So, who is eligible to vote in the election for Bitcoin Foundation Board Seats? Well, the Bitcoin Foundation has around 1500 members, and of those members, only ones who have “activated” their membership are eligible to vote. The activation requirement was a new procedure that many members did not even know was required, which resulted in only 323 individuals voting in the election. Registration, or “activation”, was re-enabled after the initial vote, and ended today, so that number should be higher for the runoff election…but, even if every member of the Bitcoin Foundation activated their membership, and votes in the runoff, that is still only a fraction of 1% of the entire community.
The Bitcoin Foundation does not represent Bitcoin at all. The founding members were certainly extreme Bitcoin supporters…but even the founding members alone had issues.
One founding member, who has now left the Foundation, is Mark Karpeles. As most of you know, he was the owner of Mt. Gox, and lost, or stole, over half a million bitcoins.
Also, there is Charlie Shrem, previously the CEO of BitInstant, who recently plead guilty to “aiding and abetting unlicensed money transmission”. He was sentenced to two years in prison.
Of course, Mr. Shrem’s crime does not seem to fit his punishment. He did not harm, nor steal from, anyone. He simply was selling bitcoins to an individual that used them on the Silk Road. Alas, a plea bargain was probably the right choice. Had he refused, he may have been convicted of “crimes” with much harsher sentences.
On the other hand, Gavin Andresen and Satoshi, the creator of the blockchain, himself were two of the other founding members, and they are the two people that have contributed the most to creating Bitcoin as we know it today. The initial vision of the Bitcoin Foundation may have been a positive one, with support from the community, but something was lost over the past few years.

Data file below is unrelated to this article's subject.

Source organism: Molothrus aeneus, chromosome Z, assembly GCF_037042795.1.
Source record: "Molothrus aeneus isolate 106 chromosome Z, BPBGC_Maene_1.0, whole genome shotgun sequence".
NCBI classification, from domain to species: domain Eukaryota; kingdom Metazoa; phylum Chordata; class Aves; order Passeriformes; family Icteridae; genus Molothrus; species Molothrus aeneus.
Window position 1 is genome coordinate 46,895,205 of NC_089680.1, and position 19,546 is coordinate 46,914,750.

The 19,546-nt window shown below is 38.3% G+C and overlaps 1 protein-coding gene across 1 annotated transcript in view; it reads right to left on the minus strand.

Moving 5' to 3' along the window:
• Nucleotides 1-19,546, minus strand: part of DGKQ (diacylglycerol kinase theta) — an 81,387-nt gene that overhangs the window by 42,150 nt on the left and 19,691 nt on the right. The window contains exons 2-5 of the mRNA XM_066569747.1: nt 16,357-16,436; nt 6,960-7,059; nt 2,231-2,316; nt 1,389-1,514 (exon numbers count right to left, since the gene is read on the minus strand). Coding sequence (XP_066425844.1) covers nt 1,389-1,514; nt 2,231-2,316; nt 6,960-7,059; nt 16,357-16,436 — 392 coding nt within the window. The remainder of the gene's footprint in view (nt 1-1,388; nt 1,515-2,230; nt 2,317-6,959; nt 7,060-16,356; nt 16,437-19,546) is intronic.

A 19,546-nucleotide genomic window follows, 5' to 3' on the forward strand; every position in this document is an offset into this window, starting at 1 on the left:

The Bitcoin Foundations’s Fatal Flaw is the Board Itself
Bitcoin was created to be a decentralized, distributed solution to a broken, centralized financial system. Bitcoin has the potential to transcend finance, and create decentralized networks and systems to handle a wide range of industries and needs…even if that is accomplished via side chains or offshoots from Bitcoin’s core network.
The Bitcoin Foundation is a centralized group created to protect and promote Bitcoin. The word “centralized” is the problem. A decentralized system does not need a centralized group to represent it…and that is especially true when considering that the Bitcoin Foundation’s board is another layer of centralization on top of the centralized organization. The Bitcoin protocol is tangible proof that a decentralized system is more efficient than a centralized one. The same can be said of other decentralized, peer-to-peer networks and software, such as the BitTorrent protocol. The Bitcoin Foundation should have been created in a similar fashion, possibly utilizing Bitcoin itself, to create a decentralized organization to make decisions regarding how to protect, support, and improve Bitcoin.
While that may sound somewhat redundant, due to the need for consensus between Bitcoin miners within the network itself, it is not hard to image how much better a decentralized Bitcoin Foundation would be. An all-inclusive organization, with membership only requiring one to want to be a member, with decentralized voting on minor issues, and any “spending” being decided by whoever is willing to donate the funds to accomplish whatever goals are set. In fact, the recent launch of Lighthouse provides one of the puzzle pieces needed to construct such a system. I would not be at all surprised if some developer, or group of developers, decided to take on this project, or something similar, eventually.
Until then, the Bitcoin Foundation is still here, but is only a shadow of what many expected it to become. This election really does not seem to matter, and unless the group is working on some unknown, big project, the Foundation itself seems largely irrelevant.